Recently when working with a group of educators, I asked the question, “What is the role of the educator in the classroom?” I received many responses such as facilitator, coach, encourager, content provider, and organizer. While all relevant answers, the response I was hoping for was designer. I feel that one of the most important roles an educator can take is that of being a designer of rich learning experiences.
Designing rich learning activities always begins with the end in mind. What is it that we want our learners to have achieved and learned at the end of the unit? How will the learners demonstrate understanding of a concept? What is the problem the learners will solve? What skills will the learners obtain? Will the learners be working in a collaborative environment? What modes of communication will the learners be using? How will the learners share what they have learned with others? Can technology be used to construct knowledge in ways that were impossible before? What choices will the learners have in the activity to guide their own learning? As educators, these are the questions we must ask ourselves if we want to truly plan for and design learning in the 21st century.
A couple of years ago, I had the opportunity to participate in a professional development training with 49 other educators from around the world. One of the goals of this training was to build a common language among educators so global collaboration would become more of a reality in our schools. To build this common language, we began discussing, debating, and analyzing learning activities with a set of rubrics developed by ITL Research which was sponsored by Microsoft Partners in Learning and conducted by the Stanford Research Institute. Working with the 21st Century Learning Design rubrics provided me with the tools necessary to view lesson design in a new light and really begin to make transformative decisions in my approach to teaching and learning. The research challenged me to be a better educator and raise the bar for learners in the classroom. 21st century skills aren’t just another thing to teach; they are essential skills that every learner should have as they leave our schools.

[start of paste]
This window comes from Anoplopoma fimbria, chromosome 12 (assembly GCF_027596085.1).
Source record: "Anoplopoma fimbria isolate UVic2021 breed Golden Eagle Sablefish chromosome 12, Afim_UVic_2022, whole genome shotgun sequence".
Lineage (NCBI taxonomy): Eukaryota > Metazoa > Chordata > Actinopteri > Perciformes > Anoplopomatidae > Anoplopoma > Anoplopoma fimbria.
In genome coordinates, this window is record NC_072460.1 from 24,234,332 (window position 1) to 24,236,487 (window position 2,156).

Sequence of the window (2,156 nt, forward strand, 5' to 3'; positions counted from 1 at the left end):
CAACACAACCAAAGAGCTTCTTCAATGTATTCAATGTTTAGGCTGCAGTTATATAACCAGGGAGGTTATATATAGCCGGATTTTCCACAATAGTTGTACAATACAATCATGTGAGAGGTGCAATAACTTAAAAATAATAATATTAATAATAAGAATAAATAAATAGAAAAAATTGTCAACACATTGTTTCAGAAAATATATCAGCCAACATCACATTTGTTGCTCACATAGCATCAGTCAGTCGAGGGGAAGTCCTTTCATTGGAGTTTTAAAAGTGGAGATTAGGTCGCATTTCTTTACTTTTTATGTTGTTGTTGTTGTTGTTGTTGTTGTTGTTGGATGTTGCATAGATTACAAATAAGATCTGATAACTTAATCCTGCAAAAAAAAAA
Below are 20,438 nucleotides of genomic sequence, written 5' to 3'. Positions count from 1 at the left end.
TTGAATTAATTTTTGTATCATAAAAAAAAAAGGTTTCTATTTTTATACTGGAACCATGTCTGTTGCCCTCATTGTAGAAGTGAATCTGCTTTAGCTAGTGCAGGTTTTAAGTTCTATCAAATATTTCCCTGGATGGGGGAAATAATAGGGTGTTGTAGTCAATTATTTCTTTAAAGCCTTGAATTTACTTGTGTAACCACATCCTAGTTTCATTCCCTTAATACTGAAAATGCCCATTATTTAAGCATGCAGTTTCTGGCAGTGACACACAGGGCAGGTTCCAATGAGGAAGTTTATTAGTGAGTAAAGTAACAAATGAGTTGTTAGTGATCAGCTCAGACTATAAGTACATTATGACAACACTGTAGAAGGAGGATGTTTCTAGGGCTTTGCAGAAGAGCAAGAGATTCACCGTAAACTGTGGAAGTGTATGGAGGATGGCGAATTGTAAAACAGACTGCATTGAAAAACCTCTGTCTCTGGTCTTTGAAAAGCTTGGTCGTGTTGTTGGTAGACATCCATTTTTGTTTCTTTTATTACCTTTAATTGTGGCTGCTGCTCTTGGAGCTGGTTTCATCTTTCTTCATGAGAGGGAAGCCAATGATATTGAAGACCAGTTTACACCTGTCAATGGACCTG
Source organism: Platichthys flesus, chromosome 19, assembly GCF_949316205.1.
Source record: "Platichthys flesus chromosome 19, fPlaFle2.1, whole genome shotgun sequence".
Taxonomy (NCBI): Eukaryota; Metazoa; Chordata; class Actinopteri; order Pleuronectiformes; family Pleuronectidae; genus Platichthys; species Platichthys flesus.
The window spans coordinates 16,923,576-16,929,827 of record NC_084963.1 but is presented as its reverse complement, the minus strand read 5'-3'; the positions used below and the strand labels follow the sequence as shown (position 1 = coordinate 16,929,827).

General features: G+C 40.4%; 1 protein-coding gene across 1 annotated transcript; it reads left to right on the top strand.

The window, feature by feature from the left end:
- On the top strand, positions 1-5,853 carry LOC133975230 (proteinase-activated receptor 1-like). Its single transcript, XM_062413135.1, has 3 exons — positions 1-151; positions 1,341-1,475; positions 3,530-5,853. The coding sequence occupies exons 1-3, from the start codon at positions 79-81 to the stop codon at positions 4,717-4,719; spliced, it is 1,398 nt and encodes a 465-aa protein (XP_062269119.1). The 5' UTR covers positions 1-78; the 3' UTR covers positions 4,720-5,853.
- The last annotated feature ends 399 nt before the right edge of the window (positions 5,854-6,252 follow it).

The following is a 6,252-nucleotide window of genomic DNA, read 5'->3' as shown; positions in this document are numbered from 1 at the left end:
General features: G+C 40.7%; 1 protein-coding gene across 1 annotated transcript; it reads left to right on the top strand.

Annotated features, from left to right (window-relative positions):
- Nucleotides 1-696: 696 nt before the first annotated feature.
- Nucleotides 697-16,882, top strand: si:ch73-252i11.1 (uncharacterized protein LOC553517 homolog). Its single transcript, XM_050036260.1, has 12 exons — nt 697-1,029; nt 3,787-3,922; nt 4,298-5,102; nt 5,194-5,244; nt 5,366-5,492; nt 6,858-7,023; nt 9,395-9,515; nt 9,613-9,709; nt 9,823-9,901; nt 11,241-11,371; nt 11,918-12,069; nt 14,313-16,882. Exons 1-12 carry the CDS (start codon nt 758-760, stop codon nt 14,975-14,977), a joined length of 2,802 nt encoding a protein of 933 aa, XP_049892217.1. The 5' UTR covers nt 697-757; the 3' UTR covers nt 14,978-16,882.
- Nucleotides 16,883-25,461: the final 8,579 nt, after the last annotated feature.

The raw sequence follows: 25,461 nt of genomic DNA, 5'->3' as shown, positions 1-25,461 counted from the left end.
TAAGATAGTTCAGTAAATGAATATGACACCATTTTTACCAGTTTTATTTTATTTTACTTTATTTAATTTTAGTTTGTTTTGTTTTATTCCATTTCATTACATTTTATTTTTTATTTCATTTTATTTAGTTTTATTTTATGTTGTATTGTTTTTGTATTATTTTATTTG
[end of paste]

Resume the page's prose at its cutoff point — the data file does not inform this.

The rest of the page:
Being able to break down an activity and focus on one dimension of learning at a time provided me with not only a better understanding of the 21st century skill but also how to design learning activities to ensure these skills were being purposefully implemented in the activity. The ITL research identifies the six dimensions of learning as Knowledge Construction, Collaboration, Use of ICT, Real-world problem- solving and innovation, Self-Regulation, and Skilled Communication. The rubric below is an example from the learning dimension of collaboration. Once an educator has a clear understanding of how collaboration is defined, they are able to analyze learning activities to understand to what degree that dimension of learning was implemented in the activity. In a nutshell, educators grow to become designers of learning activities. With enough practice, debate, and discussions with other educators around the rubrics, over time, educators are then able to change they way they think about learning design to integrate these skills purposefully into future lessons.